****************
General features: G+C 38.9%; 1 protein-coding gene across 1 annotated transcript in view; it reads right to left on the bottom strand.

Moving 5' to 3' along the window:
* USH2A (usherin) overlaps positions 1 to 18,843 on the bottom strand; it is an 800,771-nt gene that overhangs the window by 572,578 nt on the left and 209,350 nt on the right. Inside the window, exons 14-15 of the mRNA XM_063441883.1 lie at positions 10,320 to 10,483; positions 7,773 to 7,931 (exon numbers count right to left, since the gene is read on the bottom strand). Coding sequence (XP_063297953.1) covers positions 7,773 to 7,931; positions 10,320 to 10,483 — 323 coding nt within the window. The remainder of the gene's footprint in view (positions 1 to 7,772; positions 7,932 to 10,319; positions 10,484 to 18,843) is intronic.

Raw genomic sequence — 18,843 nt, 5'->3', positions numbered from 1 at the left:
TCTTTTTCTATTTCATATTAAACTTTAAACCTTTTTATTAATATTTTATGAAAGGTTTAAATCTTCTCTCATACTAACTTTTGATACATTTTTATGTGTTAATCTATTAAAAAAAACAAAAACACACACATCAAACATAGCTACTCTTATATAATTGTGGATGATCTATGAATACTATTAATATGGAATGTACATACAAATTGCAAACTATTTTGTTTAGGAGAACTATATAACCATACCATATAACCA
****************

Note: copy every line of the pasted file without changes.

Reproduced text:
General features: G+C 38.9%; 1 protein-coding gene across 1 annotated transcript in view; it reads right to left on the bottom strand.

Moving 5' to 3' along the window:
* USH2A (usherin) overlaps positions 1 to 18,843 on the bottom strand; it is an 800,771-nt gene that overhangs the window by 572,578 nt on the left and 209,350 nt on the right. Inside the window, exons 14-15 of the mRNA XM_063441883.1 lie at positions 10,320 to 10,483; positions 7,773 to 7,931 (exon numbers count right to left, since the gene is read on the bottom strand). Coding sequence (XP_063297953.1) covers positions 7,773 to 7,931; positions 10,320 to 10,483 — 323 coding nt within the window. The remainder of the gene's footprint in view (positions 1 to 7,772; positions 7,932 to 10,319; positions 10,484 to 18,843) is intronic.

Raw genomic sequence — 18,843 nt, 5'->3', positions numbered from 1 at the left:
TCTTTTTCTATTTCATATTAAACTTTAAACCTTTTTATTAATATTTTATGAAAGGTTTAAATCTTCTCTCATACTAACTTTTGATACATTTTTATGTGTTAATCTATTAAAAAAAACAAAAACACACACATCAAACATAGCTACTCTTATATAATTGTGGATGATCTATGAATACTATTAATATGGAATGTACATACAAATTGCAAACTATTTTGTTTAGGAGAACTATATAACCATACCATATAACCA